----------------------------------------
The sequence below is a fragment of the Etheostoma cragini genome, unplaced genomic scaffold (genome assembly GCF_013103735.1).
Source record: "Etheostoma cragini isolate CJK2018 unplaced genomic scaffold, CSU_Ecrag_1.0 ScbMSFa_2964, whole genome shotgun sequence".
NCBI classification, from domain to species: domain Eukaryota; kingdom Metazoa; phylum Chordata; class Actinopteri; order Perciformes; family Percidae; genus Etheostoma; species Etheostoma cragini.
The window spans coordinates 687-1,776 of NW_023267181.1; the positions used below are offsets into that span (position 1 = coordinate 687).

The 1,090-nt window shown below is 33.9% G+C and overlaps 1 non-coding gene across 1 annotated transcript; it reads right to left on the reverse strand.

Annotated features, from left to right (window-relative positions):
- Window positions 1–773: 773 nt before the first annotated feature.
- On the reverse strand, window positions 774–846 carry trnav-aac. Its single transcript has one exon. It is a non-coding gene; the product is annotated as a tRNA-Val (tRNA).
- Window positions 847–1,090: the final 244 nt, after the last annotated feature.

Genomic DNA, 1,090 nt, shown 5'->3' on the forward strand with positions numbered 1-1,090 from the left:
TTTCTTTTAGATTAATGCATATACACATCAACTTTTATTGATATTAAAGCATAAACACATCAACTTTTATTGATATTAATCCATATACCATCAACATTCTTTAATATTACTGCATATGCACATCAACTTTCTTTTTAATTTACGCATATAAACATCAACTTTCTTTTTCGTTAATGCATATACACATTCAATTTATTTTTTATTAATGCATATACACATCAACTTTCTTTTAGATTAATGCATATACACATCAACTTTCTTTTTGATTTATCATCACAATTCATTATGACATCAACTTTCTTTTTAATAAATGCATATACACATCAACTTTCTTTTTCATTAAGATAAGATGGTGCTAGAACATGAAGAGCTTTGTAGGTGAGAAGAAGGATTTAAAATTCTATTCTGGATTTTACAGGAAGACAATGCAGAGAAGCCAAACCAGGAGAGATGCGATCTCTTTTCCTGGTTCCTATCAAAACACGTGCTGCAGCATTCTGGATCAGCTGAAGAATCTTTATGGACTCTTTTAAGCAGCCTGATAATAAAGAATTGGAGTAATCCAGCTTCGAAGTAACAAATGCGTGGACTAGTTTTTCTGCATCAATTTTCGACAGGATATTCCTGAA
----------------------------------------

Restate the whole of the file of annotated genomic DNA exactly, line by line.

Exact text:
The sequence below is a fragment of the Etheostoma cragini genome, unplaced genomic scaffold (genome assembly GCF_013103735.1).
Source record: "Etheostoma cragini isolate CJK2018 unplaced genomic scaffold, CSU_Ecrag_1.0 ScbMSFa_2964, whole genome shotgun sequence".
NCBI classification, from domain to species: domain Eukaryota; kingdom Metazoa; phylum Chordata; class Actinopteri; order Perciformes; family Percidae; genus Etheostoma; species Etheostoma cragini.
The window spans coordinates 687-1,776 of NW_023267181.1; the positions used below are offsets into that span (position 1 = coordinate 687).

The 1,090-nt window shown below is 33.9% G+C and overlaps 1 non-coding gene across 1 annotated transcript; it reads right to left on the reverse strand.

Annotated features, from left to right (window-relative positions):
- Window positions 1–773: 773 nt before the first annotated feature.
- On the reverse strand, window positions 774–846 carry trnav-aac. Its single transcript has one exon. It is a non-coding gene; the product is annotated as a tRNA-Val (tRNA).
- Window positions 847–1,090: the final 244 nt, after the last annotated feature.

Genomic DNA, 1,090 nt, shown 5'->3' on the forward strand with positions numbered 1-1,090 from the left:
TTTCTTTTAGATTAATGCATATACACATCAACTTTTATTGATATTAAAGCATAAACACATCAACTTTTATTGATATTAATCCATATACCATCAACATTCTTTAATATTACTGCATATGCACATCAACTTTCTTTTTAATTTACGCATATAAACATCAACTTTCTTTTTCGTTAATGCATATACACATTCAATTTATTTTTTATTAATGCATATACACATCAACTTTCTTTTAGATTAATGCATATACACATCAACTTTCTTTTTGATTTATCATCACAATTCATTATGACATCAACTTTCTTTTTAATAAATGCATATACACATCAACTTTCTTTTTCATTAAGATAAGATGGTGCTAGAACATGAAGAGCTTTGTAGGTGAGAAGAAGGATTTAAAATTCTATTCTGGATTTTACAGGAAGACAATGCAGAGAAGCCAAACCAGGAGAGATGCGATCTCTTTTCCTGGTTCCTATCAAAACACGTGCTGCAGCATTCTGGATCAGCTGAAGAATCTTTATGGACTCTTTTAAGCAGCCTGATAATAAAGAATTGGAGTAATCCAGCTTCGAAGTAACAAATGCGTGGACTAGTTTTTCTGCATCAATTTTCGACAGGATATTCCTGAA